American agriculture has many faces and the organic one is a female face. Women are the backbone of an industry that has nearly doubled in the United States, thanks even to specific support policies by the Government. This is the theme of the meeting held on Thursday, October 8 at the USA Pavilion at Expo Milano 2015, a kind of general status on American organic agriculture with the participation of Anne Alonzo (United States Department of Agriculture), Laura Batcha (Organic Trade Association), Ariane Lotti (Tenuta San Carlo), Monique Marez (Organic Trade Association), Liz Neumark (Great Performances & Katchkie Farm).
All the analyzes agree, the organic market is healthy and strong and continues to conquer new consumers worldwide. A trend that is becoming real even in the United States of America, thanks to a network of small to medium sized manufacturers placed beside big companies, in particular in distribution. “In the United States, organic farming started to develop twenty-five years ago, but the turning point came in 2002 with the introduction by the Government of an official certification system - said Anne Alonzo - since then we have achieved the goal of 20,000 farms passing to organic methods by 2015, because there are around 19,400 like these in the United States today.” Asked why the sector has such a strong female presence, it was agreed that women as more open to change:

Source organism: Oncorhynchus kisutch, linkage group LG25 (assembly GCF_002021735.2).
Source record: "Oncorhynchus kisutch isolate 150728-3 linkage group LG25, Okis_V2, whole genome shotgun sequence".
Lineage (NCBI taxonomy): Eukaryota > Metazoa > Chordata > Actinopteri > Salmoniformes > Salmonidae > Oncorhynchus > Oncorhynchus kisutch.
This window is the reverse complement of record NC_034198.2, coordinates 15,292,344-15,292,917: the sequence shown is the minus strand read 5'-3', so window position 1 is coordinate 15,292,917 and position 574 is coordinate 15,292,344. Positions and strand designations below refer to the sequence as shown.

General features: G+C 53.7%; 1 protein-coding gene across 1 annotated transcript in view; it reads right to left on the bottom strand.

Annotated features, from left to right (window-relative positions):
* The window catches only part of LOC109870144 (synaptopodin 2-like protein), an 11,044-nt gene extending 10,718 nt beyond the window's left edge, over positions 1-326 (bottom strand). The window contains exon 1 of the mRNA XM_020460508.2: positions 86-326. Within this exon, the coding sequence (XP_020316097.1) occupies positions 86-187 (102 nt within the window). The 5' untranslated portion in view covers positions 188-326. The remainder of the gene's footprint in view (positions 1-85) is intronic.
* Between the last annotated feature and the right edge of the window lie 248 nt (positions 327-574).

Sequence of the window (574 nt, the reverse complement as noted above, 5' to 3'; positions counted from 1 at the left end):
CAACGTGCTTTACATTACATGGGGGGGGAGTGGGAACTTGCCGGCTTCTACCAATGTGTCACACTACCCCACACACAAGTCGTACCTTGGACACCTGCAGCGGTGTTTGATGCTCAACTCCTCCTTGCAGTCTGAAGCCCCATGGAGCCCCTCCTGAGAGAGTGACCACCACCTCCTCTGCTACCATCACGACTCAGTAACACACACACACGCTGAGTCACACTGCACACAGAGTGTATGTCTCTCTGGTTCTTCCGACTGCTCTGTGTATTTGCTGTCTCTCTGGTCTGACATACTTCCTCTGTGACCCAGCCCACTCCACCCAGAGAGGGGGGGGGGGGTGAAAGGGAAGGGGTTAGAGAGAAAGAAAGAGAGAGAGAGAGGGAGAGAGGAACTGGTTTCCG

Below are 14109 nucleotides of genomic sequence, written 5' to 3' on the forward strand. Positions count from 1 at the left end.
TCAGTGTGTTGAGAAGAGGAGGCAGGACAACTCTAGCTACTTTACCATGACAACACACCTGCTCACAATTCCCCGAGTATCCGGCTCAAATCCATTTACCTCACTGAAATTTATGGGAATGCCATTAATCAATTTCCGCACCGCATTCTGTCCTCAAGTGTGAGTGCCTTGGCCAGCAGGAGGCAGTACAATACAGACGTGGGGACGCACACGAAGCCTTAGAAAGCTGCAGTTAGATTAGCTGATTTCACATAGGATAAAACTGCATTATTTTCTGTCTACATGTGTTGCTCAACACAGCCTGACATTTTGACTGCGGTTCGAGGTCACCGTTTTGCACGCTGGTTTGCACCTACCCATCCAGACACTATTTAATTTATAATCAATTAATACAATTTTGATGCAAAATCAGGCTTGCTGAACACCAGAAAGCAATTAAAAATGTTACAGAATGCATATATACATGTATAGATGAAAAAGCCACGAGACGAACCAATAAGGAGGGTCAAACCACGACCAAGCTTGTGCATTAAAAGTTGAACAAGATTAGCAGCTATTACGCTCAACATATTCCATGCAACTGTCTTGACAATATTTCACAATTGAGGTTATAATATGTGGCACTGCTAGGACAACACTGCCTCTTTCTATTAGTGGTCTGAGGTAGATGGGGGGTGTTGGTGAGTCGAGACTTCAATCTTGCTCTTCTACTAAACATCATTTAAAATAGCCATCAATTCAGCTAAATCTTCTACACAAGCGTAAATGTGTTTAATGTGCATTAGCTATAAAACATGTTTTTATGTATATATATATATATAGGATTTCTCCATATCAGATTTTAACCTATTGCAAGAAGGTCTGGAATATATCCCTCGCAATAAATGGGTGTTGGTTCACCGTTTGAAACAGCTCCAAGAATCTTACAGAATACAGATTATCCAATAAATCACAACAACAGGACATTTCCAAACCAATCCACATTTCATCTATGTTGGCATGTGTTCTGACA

“Agriculture is a typical male environment and it is not easy for a woman entrepreneur - said Ariane Lotti, an Italian-New Yorker who manages a farm between Rome and Florence - but with regards to the choice of switching to more environmentally friendly methods, women are often the protagonists, probably because they are more likely to be the masters of change, taking on the risks.”
The connection with the land
What is striking is the strength and the roots of organic agriculture in a country like the United States, home to an agricultural model founded on quantity, economic competitiveness and performance. The meeting at the USA Pavilion showed an unexpected reality, made of urban vegetable gardens, farmer markets, school canteens converted to organic and farm holidays for city children. At the center, there is the great need to restore a connection with the land, the source of food and full of meaning. “Today more and more people live in big urban centers and have lost connection with the places where their food is produced, to the point that they do not even ask themselves this question", said Liz Neumark. "One of the activities we carry out at our company in the Hudson valley is accommodating groups of city boys and girls eager to experience the countryside.”
“I advise young people who dream of becoming organic farmers to study, to understand the kind of cultivation they are interested in, the products they intend to make and on what territory", said Laura Batcha, "but also to start a real experience on a farm immediately”.